He also does a fantastic job of making me want a product. I fell into this trap last year when I bought iLife and discovered how much of it was 'demoware'. Now I look at the Apple TV and iPhone and wonder how well they really function.

I was disappointed the last time when I bought the iLife package, but I also love my G4 Powerbook (yes I know it is so last century!)

Another thing that disappointed me with the iPhone presentation was the comparison of the iPhone with the existing Smartphone technologies. In my opinion the iPhone is not a Smartphone at all, it is a PDA Phone. Multi touch is a great innovation to bring into this marketplace but touch is nothing new in the PDA phone space.

After the keynote was over I went down to the beach to watch the sun rise. Funny how doing that can put everything into perspective. The world is beautiful and the iPhone or Zune or whatever the latest gadget is might look great but in the end it cant match the feeling of watching the sun rise with sand between your toes.

Wednesday, January 10, 2007

SMS Utils - it works on my machines

I have recieved a few emails in the last week regarding my SMS Utils software having expired.
While I enjoy using SMS Utils most days I havent used it much in the last month. I use it much more when I am on the road.
SMS Utils is a free product and my motivation to move fast to find the problem has been thwarted by clients paying me money to solve their issues first.
Finally last night I sat down and started up SMS Utils. It worked fine. Um...
I thought. I wonder if I have some special version I started work on and never delivered?
So I uninstalled it from my machine (Windows XP) and downloaded the public version. I ran it and it works fine, very strange.
If you are having issues with SMS Utils please will you send me information regarding which version you are running, what operating system you have on your PC, which operating system is running on your phone and what the model of your phone is. That might help me resolve this issue.

SMS Utils does not run yet on Windows Vista and I am hoping to have a Vista version out in the next few months.

Castblaster 0.8 now available for download

As a follow on to the last post, the latest version of Castblaster is now available for download.

Tuesday, January 09, 2007

Castblaster Mike does it again!

Castblaster Mike has been hard at work in his laboratory and today he sent me (and Hugo) an email regarding the latest tweaks to castblaster, the podcasting software. He has made it UMPC friendly! The best thing is he is following best practices and building a single program that will scale accordingly on the different screen sizes.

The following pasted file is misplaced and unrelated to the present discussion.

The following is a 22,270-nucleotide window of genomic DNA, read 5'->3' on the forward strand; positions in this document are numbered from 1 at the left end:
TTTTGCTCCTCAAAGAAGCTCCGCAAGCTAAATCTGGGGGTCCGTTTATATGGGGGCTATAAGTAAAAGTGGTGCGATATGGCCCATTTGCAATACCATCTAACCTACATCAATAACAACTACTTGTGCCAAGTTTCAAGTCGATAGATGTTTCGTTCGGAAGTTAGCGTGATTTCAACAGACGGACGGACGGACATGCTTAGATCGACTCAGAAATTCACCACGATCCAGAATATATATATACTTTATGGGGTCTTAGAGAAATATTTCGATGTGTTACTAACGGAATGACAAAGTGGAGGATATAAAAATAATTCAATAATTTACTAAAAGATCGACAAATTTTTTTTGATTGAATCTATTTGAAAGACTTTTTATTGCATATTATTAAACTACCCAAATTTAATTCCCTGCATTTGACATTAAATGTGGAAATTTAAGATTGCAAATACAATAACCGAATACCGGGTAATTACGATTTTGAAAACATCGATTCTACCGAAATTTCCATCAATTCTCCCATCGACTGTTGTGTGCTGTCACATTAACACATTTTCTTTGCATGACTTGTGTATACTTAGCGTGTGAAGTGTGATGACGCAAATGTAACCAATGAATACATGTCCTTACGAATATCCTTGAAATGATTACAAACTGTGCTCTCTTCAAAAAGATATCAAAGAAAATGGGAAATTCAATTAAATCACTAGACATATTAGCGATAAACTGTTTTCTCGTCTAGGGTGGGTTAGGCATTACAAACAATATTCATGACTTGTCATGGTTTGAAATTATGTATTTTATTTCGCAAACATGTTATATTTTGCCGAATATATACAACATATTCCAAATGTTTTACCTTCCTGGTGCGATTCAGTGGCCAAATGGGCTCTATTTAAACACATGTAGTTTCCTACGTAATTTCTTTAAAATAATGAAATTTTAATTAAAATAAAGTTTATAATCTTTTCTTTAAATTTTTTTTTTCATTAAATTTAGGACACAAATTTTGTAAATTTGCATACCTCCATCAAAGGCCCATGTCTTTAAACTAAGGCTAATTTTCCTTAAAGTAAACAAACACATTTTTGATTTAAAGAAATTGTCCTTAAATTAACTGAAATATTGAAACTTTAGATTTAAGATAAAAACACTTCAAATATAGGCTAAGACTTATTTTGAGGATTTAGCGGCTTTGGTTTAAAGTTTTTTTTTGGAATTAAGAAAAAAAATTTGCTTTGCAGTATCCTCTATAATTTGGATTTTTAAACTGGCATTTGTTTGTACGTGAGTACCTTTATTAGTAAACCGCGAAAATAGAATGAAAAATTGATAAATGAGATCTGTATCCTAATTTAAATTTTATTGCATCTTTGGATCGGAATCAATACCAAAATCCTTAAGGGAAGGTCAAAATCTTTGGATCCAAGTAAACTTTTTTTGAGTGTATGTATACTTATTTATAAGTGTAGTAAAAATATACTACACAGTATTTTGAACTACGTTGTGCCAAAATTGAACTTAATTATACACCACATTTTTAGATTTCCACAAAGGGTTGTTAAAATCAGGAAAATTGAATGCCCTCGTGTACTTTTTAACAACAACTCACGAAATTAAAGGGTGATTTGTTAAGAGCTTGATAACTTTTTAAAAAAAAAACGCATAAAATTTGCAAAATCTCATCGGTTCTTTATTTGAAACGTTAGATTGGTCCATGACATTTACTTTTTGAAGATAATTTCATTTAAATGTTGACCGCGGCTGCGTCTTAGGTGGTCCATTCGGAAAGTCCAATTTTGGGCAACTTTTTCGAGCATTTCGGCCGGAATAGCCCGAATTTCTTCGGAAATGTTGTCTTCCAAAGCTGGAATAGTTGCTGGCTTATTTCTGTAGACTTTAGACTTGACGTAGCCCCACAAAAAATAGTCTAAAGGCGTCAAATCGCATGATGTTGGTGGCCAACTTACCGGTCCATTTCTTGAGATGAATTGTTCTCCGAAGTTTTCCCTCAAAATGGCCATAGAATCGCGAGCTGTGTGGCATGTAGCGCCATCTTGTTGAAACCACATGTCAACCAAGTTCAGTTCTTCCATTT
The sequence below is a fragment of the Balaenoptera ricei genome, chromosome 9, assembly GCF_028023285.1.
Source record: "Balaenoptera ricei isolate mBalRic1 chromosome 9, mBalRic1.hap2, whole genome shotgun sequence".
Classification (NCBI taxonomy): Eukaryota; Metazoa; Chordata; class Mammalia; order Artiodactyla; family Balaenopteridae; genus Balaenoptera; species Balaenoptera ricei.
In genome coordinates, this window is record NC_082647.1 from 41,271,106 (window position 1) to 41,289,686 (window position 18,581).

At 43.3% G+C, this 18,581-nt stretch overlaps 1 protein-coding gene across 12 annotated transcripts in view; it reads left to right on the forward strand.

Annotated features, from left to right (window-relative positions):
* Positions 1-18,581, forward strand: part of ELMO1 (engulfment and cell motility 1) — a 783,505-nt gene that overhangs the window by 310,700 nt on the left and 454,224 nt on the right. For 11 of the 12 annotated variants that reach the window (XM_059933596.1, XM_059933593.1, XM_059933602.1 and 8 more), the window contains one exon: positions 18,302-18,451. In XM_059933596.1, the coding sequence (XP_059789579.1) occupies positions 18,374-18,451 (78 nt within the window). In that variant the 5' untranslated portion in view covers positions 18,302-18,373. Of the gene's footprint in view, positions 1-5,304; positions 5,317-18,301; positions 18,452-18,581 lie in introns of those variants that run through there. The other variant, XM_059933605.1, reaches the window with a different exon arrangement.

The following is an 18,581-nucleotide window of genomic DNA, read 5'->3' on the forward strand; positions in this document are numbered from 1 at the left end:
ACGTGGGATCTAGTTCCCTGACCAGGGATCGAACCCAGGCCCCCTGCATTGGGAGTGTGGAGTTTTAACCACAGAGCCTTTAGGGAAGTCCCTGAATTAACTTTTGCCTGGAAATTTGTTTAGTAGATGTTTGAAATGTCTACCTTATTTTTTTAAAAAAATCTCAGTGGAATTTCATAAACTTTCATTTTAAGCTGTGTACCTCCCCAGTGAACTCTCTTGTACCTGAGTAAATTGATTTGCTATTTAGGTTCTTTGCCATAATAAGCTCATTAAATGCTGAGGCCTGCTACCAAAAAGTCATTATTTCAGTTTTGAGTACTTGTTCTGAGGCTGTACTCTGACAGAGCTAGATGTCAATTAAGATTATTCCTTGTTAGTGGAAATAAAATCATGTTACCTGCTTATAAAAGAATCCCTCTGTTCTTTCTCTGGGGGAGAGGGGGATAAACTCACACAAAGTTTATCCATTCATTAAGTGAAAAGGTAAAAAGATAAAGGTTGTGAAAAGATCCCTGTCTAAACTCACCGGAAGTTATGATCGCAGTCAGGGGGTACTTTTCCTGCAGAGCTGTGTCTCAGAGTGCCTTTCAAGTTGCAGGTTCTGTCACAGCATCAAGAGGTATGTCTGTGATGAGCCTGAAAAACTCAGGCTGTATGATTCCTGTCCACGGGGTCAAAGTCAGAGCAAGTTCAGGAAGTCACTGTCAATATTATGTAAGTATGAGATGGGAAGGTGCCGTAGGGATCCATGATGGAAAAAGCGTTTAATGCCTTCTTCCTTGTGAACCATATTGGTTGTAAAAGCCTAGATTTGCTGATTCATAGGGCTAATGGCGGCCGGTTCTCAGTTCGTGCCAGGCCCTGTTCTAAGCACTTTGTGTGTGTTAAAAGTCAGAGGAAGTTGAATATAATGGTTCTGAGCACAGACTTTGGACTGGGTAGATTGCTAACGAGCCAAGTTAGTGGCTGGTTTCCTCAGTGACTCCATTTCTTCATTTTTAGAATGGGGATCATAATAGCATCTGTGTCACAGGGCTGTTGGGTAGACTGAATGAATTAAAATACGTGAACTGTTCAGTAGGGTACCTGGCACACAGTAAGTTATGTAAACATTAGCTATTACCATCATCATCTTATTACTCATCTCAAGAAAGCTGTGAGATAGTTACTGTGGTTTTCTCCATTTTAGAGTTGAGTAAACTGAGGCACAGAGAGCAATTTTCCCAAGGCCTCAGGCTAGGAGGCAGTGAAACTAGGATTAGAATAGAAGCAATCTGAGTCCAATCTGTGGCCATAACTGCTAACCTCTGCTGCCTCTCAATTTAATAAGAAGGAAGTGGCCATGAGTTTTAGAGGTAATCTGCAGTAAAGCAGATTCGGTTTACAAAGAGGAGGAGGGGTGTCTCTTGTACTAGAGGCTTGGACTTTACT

You can hear him do a test on his brand new UMPC.

I am looking forward to getting my hands on the new version.

Thanks Mike!

Monday, January 08, 2007

Look Up And Smile

Even when I am working on the project and know when it is going live, Frank manages to blog about it before I can!

Look Up And Smile is one of the projects that has kept me busy in the last couple of weeks. The ViaWindowsLive team has been working on building the map page and the gadget.

Australia Day is a big public holiday to celebrate the diversity of Australia, maybe one day the country will even offically "Say Sorry".

Before any of you geeks complain about the size of the images on the web site, I can only say that the design and graphics on the site was the responsibilty of MRM Worldwide, I asked them to optimize the images, multiple times. They dont seem to have a blog. we know what that means, don't we ;) ?

Sunday, January 07, 2007

Naked Conversations - book review

Time to catch up with my book reviews!

Naked Conversations
by Robert Scoble and Shel Israel

After several false starts I finally started blogging in seriousness after having lunch with Robert Scoble in 2003. I am fairly sure Robert didn’t try and sell me the wonders of blogging, in fact I think during that lunch I did most of the talking (no surprises there!) Returning to my office I felt the need to start a blog and post entries. If blogging is contagious, then Scoble is the number one carrier!